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County Fair Kettle Corn

A harrowing chase at high speed in extreme temperature produces this featherweight sugar-starched corn!

About 5 quarts


About 15 minutes

Practice really does make perfect with this recipe.


We wanted to debut Anson Mills’ exceptional heirloom popping corn with a stunning recipe—something a little sweet and a touch buttery. Caramel corn is fun, but rather too lacquered for our delicate flint. We savor a fine popcorn ball as much as any girl, but miss the pleasures of “stab, grab, and toss,” or the repetitive hand-to-mouth motions demanded by popped kernels in a bowl.

Kettle corn! With its buttery undercoat and sugar-crisp glaze, kettle corn is one class act—its high-jinks carny name notwithstanding. At the fair, amid clouds of steam and crazy-rich aromas, we’ve seen brave guys with giant paddles move dancing corn around and around in a metal box. We’ve eaten the popped kernels straight from the hopper—slightly salty, not too sweet, crisp, and tailored: perfect! We had no clue whatsoever how to make it ourselves at home.

We started with butter—clarified butter, so it wouldn’t burn—and a touch of high-octane grapeseed oil for company. The beauty of popping corn in butter rather than dousing butter post-pop is undeniable. The butter envelopes the kernels and manages to get itself under their skins. Getting the sugar right was another story. And we erred in the weight department—not the weight of sugar, but the weight of the pot, er, kettle. We were going for broke with a heavy-handed Le Creuset Dutch oven, trying to emulate the guys with the paddles at the fair. But forget trying to shake up a Le Creuset to keep the kernels moving. Too heavy! The gathering storm of heat driven by the kettle’s cast-iron core was also turning the sugar to caramel despite our best efforts—and we had an alarmingly high number of unpopped kernels, to boot.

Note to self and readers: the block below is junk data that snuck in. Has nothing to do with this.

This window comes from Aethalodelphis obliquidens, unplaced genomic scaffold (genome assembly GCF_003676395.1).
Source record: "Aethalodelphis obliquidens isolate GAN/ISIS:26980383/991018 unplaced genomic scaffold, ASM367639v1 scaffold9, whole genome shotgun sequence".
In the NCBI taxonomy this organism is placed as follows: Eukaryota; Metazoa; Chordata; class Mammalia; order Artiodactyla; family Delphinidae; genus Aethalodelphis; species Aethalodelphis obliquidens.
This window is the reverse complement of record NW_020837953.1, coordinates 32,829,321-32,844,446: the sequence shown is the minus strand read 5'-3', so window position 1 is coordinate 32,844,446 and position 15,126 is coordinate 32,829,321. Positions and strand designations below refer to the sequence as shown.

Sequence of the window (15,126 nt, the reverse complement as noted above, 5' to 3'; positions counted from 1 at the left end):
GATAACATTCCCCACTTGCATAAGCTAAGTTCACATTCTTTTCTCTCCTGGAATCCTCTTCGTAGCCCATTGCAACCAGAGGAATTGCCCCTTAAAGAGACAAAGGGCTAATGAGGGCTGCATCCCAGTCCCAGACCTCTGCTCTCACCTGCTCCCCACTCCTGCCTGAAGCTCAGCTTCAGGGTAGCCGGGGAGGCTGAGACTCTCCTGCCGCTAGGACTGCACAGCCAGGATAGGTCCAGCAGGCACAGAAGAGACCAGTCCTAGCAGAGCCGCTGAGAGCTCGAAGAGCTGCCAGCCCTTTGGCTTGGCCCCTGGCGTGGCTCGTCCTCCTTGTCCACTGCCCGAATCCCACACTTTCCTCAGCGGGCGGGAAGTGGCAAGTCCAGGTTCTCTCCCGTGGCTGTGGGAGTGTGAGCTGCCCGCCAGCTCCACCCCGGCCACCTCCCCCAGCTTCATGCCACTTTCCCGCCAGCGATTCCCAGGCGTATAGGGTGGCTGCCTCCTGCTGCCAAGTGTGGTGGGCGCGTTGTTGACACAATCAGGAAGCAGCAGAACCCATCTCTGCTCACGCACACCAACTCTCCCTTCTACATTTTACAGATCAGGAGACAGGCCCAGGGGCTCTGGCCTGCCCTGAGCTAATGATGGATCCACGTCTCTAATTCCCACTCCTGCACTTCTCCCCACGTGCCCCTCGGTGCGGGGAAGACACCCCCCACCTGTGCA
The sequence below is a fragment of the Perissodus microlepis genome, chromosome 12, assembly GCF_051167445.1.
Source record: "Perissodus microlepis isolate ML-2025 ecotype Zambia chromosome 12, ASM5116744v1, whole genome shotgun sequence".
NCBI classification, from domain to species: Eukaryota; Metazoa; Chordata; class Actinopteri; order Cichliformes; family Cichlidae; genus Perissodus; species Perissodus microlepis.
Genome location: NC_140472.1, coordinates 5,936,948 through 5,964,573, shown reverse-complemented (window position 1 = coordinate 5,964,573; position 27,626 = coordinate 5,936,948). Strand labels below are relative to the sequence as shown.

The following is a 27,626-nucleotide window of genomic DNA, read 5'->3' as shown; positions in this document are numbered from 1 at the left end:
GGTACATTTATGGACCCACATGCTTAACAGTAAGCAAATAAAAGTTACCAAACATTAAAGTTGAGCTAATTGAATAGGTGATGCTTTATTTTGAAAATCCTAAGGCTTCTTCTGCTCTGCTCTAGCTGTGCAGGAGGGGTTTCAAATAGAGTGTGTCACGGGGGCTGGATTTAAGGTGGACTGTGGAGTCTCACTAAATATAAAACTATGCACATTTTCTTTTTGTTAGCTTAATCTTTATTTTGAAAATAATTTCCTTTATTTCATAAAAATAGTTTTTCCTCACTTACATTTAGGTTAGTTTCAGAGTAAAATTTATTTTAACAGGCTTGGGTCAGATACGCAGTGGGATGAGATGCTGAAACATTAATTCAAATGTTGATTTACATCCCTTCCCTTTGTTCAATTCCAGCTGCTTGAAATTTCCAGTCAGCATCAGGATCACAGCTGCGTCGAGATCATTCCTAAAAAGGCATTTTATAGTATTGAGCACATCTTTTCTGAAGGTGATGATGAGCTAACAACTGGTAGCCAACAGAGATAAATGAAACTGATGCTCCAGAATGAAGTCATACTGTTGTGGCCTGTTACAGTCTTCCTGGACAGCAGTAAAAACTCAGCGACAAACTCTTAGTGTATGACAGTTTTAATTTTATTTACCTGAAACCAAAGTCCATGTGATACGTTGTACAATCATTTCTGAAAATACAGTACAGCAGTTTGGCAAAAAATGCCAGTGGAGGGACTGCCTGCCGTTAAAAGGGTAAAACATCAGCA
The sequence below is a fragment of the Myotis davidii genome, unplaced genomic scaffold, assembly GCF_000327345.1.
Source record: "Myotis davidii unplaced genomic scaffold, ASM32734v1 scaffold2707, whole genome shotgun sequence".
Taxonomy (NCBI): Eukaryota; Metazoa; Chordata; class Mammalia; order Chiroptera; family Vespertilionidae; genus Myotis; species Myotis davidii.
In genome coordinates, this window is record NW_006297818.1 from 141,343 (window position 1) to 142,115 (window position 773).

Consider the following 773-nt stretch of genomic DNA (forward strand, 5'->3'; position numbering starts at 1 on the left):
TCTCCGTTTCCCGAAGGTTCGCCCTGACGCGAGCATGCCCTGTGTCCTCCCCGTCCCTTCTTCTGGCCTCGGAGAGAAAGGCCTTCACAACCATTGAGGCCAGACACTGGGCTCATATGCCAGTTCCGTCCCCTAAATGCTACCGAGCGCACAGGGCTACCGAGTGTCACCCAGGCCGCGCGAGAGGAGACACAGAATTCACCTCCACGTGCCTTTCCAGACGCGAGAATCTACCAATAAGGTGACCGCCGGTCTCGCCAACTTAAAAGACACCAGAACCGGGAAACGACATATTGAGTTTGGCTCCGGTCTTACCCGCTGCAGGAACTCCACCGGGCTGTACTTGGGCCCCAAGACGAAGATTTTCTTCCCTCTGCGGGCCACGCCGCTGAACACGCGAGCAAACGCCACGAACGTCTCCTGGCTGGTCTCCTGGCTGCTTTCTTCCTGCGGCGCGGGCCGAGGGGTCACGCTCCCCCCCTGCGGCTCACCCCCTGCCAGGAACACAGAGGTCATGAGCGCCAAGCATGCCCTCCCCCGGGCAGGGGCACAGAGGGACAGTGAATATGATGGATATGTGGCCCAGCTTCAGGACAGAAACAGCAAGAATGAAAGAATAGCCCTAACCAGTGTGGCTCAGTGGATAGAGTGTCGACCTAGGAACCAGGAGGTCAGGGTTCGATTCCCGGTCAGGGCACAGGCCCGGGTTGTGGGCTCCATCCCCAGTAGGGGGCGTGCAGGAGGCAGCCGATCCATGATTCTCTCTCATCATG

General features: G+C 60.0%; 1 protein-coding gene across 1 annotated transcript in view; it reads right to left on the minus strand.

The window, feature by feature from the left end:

At that point a fresh, new crisis intervened, and we turned this recipe over to Dawn Yanagihara, site genie and fellow popcorn fanatic. Dawn tweaked the recipe to within an inch of its life. It got a lighter kettle (an All-Clad Dutch oven), a splatter screen, a mad dash around the kettle pursued by a wooden spoon, and a shake-a-shake hula action for even coating and popping. The recipe also got its sugar at just the right time—about 15 seconds in—and plenty of on-the-spot vigilance.

The results: a crisp, separate-kernel sugar glaze, buttery-rich flavor, and a compulsive movement of your hand back and forth to the bowl.

To read about our quirky childhood popcorn traditions, click here.

equipment mise en place

For this recipe, you will need a small saucepan; a soupspoon; a small bowl; a heavy-bottomed (but, ideally, not cast iron) 6- to 8-quart Dutch oven; a splatter screen; a wooden spoon; two potholders or oven mitts; and a large serving bowl. 


    Melt the butter in a small saucepan over low heat. Remove the pan from the heat, tilt it gently, and, using a soupspoon, skim off and discard the foam from the surface. Spoon the clear yellow butterfat into a small bowl; discard the water and milk solids left in the pan. 


    Measure 3 tablespoons of the clarified butter into a heavy-bottomed (preferably not cast iron) 6- to 8-quart Dutch oven. (You will have some leftover clarified butter; stored in an airtight container in the refrigerator, it will keep for months.) Add the oil to the pot and set the pot over high heat. Allow the fat to heat for a minute or two, toss in a few kernels of popcorn, and cover the pot with the splatter screen. 


    When the kernels begin to pop, add the remaining popcorn, stir quickly with a wooden spoon, and then put the splatter screen back in place. Cook, vigorously shaking the pot a couple times, until the kernels begin to pop. Working quickly, slide the splatter screen off just a bit and quickly pour in the sugar. Replace the splatter screen, sneak the wooden spoon into the pot, and stir to distribute the sugar. Replace the splatter screen and cook, frequently jostling the corn by using two potholders or oven mitts to grasp the pot handles and very vigorously shaking the pot. When the popping ceases, remove the pot from the heat. Transfer the popcorn to a large serving bowl, sprinkle one-half of the salt over, and toss with the wooden spoon. Sprinkle with the remaining salt and toss again. Let cool for a minute and serve.

This recipe was developed in collaboration with Dawn Yanagihara.